Copps Wants to Impose Public Value Test on Broadcasters
December 3, 2010. Federal Communications Commission (FCC) Commissioner Michael Copps gave another speech [8 pages in PDF] in which he railed against media, big companies, gatekeepers, Wall Street and investors. In addition, for the first time, he proposed that the FCC impose a "Public Value Test" (PVT) on broadcasters. The BBC employs a PVT in a different context.
It was another of his apocalyptic narratives on the futures of journalism and democracy. This speech consisted of a long and wide ranging collection of disorganized observations, accusations and proposals.
Copps (at left) said that "Our traditional media -- newspapers, radio, television -- have long since fallen victim to the excesses of a new Gilded Age. Media started earlier than most businesses down a suicidal road of hyper-speculation, creativity-stifling consolidation, and Wall Street pandering that gutted journalism's ranks and resources, cutting deep into the bone. What happened in media was prologue to the collapse of so many other industries and financial institutions."
Journalism is now in "its hour of grave peril".
The FCC, said Copps, "blessed it all, encouraged the consolidation mania, and went beyond even that to eviscerate just about every public interest responsibility that generations of reformers had fought for and won in radio and TV."
Copps said that he now seeks "altered private sector aspirations and dramatically different public policy". He asserted that the FCC can mandate a "renewed commitment to serious news and journalism".
He proposed that the FCC conduct a "Public Value Test" (PVT) of broadcasters when they renew their FCC licenses.
There is no "Public Value Test" in the Communications Act. However, the term has meaning in the United Kingdom (UK) in the context of the government provided programming of the BBC.
The BBC web site states that PVT "is a key component of the BBC's system of governance". It states that the BBC "is required to apply the PVT before a decision is taken to make any significant change to the BBC's UK Public Services. This can include introducing a new service or discontinuing an existing service." See, BBC web page titled "Public Value Test".
In the UK, the PVT applies to the government owned media. In contrast, Copps proposes that a PVT be applied to privately owned media.
In the UK, the PVT applies in making programming and service decisions. In contrast, Copps proposes that the PVT be applied in the FCC's license renewal decisions.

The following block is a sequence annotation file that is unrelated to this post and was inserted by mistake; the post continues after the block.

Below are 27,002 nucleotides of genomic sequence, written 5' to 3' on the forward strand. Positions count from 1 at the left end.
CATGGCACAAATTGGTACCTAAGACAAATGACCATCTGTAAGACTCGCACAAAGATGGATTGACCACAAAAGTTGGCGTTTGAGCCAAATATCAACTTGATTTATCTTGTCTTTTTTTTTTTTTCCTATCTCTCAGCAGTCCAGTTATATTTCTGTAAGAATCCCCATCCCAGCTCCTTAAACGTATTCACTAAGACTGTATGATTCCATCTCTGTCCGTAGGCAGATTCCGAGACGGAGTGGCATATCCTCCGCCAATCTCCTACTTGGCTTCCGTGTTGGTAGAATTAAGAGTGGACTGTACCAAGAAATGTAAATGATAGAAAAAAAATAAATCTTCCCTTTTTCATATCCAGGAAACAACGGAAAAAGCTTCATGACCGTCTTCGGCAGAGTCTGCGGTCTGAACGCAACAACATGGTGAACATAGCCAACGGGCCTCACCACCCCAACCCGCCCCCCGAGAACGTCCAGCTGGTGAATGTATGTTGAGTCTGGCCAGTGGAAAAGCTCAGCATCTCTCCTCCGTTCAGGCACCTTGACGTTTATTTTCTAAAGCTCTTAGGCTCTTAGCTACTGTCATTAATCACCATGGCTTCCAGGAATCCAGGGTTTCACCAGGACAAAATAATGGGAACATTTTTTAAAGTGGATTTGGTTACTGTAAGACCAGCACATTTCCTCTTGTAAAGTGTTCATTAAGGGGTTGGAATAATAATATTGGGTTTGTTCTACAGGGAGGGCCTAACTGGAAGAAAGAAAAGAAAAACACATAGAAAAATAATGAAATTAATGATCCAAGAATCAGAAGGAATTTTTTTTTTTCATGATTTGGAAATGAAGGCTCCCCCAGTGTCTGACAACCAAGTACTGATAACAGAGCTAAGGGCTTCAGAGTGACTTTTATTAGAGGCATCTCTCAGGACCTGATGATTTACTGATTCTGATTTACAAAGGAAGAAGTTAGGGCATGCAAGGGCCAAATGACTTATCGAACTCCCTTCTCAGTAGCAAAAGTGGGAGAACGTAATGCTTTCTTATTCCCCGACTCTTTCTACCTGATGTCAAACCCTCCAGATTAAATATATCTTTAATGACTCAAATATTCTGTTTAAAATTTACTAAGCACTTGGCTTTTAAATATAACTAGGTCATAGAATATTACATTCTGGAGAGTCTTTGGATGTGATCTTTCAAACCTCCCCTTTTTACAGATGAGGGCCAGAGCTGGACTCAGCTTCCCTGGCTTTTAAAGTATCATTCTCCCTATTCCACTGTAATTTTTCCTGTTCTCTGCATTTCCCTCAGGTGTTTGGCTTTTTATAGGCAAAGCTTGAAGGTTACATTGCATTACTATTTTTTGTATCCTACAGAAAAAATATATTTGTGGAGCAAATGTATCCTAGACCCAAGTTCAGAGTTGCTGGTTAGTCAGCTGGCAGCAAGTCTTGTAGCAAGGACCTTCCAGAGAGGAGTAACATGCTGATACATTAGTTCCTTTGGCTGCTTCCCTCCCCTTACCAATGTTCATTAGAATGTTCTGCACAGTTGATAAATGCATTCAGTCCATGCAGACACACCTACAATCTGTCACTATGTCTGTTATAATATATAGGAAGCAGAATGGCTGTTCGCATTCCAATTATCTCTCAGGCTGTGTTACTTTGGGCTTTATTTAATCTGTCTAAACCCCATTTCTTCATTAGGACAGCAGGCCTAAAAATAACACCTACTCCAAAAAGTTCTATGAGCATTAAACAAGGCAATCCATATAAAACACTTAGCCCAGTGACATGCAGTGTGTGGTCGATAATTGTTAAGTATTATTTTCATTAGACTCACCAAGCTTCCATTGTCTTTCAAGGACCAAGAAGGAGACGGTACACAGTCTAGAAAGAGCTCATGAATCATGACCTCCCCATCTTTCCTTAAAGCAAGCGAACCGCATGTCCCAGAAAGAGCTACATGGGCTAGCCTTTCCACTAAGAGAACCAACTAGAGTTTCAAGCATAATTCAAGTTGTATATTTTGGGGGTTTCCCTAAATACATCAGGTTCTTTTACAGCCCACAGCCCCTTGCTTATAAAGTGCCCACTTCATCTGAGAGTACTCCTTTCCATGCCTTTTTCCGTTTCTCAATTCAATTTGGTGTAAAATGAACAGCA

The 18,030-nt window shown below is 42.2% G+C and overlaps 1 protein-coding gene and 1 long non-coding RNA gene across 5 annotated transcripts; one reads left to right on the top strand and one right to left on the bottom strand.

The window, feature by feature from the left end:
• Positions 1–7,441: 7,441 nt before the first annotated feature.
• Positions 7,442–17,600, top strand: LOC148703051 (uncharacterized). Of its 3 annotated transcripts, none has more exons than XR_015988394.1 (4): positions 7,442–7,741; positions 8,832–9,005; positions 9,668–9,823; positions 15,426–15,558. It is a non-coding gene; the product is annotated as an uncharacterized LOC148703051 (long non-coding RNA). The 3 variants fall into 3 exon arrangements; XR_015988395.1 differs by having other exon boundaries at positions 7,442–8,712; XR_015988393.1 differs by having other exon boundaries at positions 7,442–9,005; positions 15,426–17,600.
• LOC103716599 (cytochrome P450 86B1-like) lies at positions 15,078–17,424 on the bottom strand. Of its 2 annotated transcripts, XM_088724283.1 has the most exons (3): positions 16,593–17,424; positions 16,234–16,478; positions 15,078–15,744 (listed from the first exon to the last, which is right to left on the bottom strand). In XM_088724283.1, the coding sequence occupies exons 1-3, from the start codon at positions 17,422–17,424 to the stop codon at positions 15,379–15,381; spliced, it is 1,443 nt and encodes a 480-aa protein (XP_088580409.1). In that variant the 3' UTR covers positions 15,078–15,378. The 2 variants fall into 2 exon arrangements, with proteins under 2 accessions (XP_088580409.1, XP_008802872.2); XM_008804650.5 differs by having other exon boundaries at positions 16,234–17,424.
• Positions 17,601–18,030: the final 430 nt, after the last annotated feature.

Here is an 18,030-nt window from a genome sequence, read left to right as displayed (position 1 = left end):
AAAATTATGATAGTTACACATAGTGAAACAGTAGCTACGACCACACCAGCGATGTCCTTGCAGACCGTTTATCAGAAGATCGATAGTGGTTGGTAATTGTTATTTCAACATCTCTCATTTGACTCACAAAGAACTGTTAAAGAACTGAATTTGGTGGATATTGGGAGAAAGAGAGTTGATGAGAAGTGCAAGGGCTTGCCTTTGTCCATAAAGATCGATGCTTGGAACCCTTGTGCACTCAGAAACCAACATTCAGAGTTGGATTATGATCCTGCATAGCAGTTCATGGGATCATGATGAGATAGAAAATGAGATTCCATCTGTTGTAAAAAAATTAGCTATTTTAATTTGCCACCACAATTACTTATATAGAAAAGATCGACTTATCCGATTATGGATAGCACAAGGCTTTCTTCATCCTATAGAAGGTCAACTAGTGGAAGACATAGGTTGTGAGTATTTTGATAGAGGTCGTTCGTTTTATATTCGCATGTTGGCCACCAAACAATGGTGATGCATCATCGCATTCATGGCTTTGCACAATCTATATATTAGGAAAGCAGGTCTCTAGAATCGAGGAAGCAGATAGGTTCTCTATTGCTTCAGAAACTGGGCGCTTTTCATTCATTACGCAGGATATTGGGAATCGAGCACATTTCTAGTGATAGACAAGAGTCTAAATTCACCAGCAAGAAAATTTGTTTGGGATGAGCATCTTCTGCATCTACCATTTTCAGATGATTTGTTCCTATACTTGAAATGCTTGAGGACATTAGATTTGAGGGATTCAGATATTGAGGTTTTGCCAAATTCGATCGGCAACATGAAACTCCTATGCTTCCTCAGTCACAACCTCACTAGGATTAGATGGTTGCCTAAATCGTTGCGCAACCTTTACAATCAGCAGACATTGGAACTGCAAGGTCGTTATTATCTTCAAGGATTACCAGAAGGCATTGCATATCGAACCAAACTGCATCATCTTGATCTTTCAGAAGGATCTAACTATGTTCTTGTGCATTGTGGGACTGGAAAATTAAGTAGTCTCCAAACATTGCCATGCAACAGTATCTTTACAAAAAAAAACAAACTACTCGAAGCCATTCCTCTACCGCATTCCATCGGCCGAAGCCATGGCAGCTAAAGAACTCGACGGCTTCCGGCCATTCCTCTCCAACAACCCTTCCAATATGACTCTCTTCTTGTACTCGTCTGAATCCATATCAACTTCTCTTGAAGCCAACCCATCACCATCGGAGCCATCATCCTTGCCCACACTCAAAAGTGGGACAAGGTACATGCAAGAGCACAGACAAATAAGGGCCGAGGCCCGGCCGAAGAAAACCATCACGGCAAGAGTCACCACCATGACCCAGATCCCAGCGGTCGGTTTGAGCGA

He wants the FCC, for example, to test broadcasters' commitment to "women and other diversity groups", including their ownership interests, and their portrayal in programming. He also said that "human and financial resources going into news would be one way to benchmark".
He also proposed that the FCC "determine the extent of its current authority to compel release of what interests are paying for this flood of anonymous political advertising".
However, the Congress has already legislated in this area, and committed to another federal commission -- the Federal Election Commission (FEC) -- rulemaking and enforcement authority with respect to disclosure of political contributions and expenditures.
He also advocated increasing government subsidies of "public broadcasting -- the jewel of our media landscape". He added that the proposal to impose a "spectrum fee" on broadcasters to subsidize "public news and media ... has its temptations", but would require Congressional legislation, which he said was unlikely.
He suggested that the FCC should require that broadcast licensees "take the public pulse". That is, the FCC should require broadcasters to meet "with their viewers and listeners to see if the programs being offered reflected the diverse interests and needs of the community".
He again advocated FCC promulgation of rules that regulate broadband internet access service (BIAS) providers.
He said that "So-called ``managed services´´ and ``paid priority´´ cannot be allowed to supplant the quality of the public Internet service available to us all. ``Reasonable network management´´ practices must never be allowed to cloak competitive one-up-manship."
He said that the rules must include "non-discrimination", and must apply to both wireless and wireline broadband. Finally, he again advocated reclassification of broadband as a Title II service.
Also, he said that the FCC "should be developing contingency plans to curtail network
and spectrum monopolies and duopolies", and then switched to another subject. He did not
explain how the FCC might do this, such as by asserting a quasi-Sherman Act authority.